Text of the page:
Climate change is a global problem, and the world's nations have agreed global warming must be limited to less than 2C to avoid its most serious consequences. To achieve this target, global emissions of carbon dioxide need to be reduced to zero before the end of this century. Therein lies the challenge of our time.

Our Government and 197 others are deciding on their contributions towards emissions reductions beyond 2020 for the United Nations climate negotiations in Paris later this year. As part of this process, the Government has framed the discussion around short-term cost, asking "what level of cost per household are we prepared to accept in order to reduce our greenhouse gas emissions?".

While many have expressed concerns about economic assumptions behind these costs, taken at face value they range from $1270 per household per year to achieve a 5 per cent reduction below the 1990 target level by 2030, and up to $1800 for a 40 per cent reduction.

But limiting the conversation to short-term costs avoids dealing with the much greater long-term consequences of missing the 2C target. The Intergovernmental Panel on Climate Change (IPCC) reports an upper limit sea-level rise of 1m above present day levels by 2100 if there is no emission reduction policy. It also acknowledges that higher sea levels are possible if parts of the Antarctic ice sheet behave unpredictably.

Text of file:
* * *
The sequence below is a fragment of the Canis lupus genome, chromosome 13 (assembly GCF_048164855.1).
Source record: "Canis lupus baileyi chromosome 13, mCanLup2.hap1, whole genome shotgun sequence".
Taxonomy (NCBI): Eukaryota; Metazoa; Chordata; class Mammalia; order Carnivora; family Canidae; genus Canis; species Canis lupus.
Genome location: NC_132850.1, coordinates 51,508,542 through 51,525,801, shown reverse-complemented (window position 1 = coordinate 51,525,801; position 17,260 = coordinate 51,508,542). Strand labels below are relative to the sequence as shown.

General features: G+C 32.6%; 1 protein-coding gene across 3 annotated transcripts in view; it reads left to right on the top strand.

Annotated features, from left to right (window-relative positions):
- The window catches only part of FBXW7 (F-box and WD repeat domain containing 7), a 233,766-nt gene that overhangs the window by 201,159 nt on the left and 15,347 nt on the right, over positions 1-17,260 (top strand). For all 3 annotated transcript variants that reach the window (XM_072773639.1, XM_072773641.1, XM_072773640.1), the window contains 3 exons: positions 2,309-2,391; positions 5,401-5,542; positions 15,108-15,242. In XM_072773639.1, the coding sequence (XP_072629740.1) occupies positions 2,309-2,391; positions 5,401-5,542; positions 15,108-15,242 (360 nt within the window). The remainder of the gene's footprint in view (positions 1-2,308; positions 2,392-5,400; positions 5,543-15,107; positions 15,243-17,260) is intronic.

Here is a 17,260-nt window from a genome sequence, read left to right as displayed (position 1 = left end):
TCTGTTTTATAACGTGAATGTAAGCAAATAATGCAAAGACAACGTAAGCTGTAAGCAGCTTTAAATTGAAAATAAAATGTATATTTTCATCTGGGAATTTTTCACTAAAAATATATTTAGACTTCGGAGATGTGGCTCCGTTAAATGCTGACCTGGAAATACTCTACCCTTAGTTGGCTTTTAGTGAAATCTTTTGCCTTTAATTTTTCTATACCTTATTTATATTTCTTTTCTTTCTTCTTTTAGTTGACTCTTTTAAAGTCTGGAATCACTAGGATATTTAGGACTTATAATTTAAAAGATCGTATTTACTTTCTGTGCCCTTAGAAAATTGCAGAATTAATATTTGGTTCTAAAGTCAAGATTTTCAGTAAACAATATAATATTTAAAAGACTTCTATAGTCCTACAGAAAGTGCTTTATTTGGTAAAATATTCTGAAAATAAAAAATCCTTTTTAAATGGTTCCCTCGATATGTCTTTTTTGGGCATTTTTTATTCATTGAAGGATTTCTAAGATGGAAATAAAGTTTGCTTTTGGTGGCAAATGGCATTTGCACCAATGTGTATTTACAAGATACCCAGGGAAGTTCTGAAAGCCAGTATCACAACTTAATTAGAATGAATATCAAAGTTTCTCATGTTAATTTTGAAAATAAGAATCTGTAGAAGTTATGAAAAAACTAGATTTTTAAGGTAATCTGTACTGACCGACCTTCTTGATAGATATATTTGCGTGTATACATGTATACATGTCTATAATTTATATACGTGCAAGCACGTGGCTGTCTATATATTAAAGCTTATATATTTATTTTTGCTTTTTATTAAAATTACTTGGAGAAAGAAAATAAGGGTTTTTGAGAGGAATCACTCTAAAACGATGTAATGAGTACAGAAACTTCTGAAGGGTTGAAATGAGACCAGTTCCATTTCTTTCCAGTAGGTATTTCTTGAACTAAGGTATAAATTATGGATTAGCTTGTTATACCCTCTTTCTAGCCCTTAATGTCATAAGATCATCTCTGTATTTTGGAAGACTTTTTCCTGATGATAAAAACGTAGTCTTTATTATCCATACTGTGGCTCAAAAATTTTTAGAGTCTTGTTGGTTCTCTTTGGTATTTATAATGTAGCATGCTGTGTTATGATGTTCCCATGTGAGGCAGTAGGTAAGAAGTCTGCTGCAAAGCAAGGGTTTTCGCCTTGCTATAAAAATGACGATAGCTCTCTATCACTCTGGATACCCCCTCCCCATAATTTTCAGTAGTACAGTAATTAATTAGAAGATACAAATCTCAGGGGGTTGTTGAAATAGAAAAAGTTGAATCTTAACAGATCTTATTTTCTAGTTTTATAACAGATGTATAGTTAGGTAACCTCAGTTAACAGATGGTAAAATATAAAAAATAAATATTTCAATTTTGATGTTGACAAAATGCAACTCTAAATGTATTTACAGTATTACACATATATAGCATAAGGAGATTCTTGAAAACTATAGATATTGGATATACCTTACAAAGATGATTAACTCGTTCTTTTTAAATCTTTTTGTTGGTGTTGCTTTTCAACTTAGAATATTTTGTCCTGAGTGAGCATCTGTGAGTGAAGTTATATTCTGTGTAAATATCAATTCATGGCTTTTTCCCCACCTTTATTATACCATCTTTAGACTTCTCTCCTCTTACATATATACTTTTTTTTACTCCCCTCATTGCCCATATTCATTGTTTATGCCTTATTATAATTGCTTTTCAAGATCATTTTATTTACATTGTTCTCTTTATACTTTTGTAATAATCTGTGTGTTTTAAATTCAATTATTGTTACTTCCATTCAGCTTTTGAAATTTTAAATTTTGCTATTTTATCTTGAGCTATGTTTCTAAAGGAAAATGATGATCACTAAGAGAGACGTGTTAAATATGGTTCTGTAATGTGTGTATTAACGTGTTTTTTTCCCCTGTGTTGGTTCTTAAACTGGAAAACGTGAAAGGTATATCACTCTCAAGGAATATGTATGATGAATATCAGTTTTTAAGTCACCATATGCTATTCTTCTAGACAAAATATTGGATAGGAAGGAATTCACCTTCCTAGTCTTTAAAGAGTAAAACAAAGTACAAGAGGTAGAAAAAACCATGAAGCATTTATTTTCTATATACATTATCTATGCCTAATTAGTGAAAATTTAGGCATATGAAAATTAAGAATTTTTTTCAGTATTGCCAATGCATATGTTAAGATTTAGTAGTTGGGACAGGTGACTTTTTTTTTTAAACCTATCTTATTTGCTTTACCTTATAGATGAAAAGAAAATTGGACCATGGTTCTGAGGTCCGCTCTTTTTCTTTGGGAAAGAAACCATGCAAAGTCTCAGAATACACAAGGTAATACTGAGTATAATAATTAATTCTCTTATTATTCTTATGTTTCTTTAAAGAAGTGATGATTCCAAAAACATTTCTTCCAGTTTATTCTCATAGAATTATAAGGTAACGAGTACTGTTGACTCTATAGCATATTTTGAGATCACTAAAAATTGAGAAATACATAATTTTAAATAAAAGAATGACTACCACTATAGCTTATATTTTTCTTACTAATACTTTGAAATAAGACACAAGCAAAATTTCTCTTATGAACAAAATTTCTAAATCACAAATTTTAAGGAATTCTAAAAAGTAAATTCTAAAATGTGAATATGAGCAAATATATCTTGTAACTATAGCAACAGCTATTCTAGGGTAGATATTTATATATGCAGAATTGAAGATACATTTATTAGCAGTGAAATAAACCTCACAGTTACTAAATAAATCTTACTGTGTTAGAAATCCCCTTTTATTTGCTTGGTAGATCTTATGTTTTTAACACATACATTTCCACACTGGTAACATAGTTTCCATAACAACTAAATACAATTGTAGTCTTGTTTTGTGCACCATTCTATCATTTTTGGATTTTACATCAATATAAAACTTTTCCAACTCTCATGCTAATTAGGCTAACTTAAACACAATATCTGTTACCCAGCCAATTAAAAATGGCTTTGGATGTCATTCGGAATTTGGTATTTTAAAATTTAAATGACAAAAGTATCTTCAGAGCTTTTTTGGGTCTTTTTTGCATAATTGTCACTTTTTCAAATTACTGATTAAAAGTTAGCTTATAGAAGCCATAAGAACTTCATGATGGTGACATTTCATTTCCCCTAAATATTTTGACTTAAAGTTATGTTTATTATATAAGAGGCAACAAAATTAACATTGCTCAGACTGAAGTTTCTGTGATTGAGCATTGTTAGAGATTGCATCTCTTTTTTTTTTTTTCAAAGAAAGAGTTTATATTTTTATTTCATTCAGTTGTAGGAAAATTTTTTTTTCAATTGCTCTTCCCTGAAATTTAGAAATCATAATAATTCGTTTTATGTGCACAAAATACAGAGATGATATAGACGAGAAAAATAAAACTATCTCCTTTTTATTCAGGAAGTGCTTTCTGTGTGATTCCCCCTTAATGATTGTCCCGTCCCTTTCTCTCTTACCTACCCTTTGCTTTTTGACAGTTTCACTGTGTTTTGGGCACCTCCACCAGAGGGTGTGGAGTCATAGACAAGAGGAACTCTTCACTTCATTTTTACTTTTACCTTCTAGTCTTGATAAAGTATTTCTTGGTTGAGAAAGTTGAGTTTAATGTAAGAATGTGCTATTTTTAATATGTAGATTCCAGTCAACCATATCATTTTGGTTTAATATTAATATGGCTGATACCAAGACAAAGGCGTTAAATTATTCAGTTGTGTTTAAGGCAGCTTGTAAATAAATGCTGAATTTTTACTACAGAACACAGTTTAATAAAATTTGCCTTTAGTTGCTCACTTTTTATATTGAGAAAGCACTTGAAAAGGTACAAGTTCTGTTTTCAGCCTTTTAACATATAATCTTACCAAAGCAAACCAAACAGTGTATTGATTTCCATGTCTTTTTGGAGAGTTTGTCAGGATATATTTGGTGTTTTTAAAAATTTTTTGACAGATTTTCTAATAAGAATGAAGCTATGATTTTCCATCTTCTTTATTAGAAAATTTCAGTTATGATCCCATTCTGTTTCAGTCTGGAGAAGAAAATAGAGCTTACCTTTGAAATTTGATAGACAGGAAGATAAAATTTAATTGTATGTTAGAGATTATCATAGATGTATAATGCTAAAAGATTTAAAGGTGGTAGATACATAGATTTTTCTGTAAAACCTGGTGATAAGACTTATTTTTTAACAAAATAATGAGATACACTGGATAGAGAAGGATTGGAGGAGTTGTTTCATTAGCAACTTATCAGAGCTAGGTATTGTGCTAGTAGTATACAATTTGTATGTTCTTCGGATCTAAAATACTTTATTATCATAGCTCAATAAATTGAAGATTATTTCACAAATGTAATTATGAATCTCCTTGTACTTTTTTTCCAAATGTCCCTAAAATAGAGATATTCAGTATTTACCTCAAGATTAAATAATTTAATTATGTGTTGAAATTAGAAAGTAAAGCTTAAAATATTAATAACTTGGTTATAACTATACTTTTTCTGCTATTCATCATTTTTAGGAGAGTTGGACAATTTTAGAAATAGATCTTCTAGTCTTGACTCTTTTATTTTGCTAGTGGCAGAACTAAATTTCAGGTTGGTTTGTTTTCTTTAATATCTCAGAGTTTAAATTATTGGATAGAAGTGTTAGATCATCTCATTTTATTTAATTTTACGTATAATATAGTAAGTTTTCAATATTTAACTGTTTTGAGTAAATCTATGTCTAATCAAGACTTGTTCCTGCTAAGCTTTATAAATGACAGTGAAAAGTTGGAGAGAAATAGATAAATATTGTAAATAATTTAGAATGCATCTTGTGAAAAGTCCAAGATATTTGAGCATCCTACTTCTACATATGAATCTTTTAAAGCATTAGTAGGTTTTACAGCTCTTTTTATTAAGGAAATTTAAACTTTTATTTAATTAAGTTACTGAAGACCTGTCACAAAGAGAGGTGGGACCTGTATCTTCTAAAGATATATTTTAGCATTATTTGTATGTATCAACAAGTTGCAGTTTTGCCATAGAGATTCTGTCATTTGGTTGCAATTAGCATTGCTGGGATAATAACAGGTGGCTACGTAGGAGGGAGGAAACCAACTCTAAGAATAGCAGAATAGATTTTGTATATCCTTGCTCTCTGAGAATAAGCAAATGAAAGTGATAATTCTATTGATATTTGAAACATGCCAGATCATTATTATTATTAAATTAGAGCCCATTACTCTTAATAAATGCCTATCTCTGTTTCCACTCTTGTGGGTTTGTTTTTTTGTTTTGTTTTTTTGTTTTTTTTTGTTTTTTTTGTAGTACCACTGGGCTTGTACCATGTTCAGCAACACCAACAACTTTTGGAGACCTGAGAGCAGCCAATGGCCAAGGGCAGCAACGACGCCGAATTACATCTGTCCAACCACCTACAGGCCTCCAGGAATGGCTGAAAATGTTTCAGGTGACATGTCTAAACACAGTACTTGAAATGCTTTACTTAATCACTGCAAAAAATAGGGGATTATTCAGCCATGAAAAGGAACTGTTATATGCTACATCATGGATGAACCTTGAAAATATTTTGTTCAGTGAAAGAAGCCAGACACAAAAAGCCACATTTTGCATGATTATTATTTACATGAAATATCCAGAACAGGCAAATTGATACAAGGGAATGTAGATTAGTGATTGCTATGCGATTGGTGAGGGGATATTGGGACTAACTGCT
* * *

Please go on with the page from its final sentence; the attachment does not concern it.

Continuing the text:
We have only recently discovered that 93 per cent of the excess heat from anthropogenic global warming has gone into the ocean. If we exceed the 2C target then parts of the Antarctic ice sheet become unstable and continue to melt for many centuries. This will lead to more than the predicted 1m global sea-level rise by 2100, and many metres more further down the track. It is a sobering thought that around 200 million people live within 1m of present-day sea level.

As we consider our contribution to emissions reductions, we must remember that beyond a highly debatable cost per household, we may also be determining the shape of our planet's coastlines for centuries to come. Such large changes are usually driven by natural climate cycles that play out over tens of thousands of years. In just 50 years, we have altered the natural climate trajectory of Earth.

The IPCC states that it is now virtually certain the Earth will not go into the next "ice age" if carbon dioxide levels stay above 400 parts per million - the current level in the atmosphere. So how much sea level rise, along with the other negative impacts such as droughts and floods, are we prepared to commit future generations to? What will be the real social and economic cost to New Zealand? What role should we expect our government to play in the guardianship of Aotearoa? The longer-term impacts and costs of climate change must be given equal weight with short-term issues as we consider our contribution to the Paris negotiations.

• Professor Tim Naish is director of the Antarctic Research Centre at Victoria University of Wellington.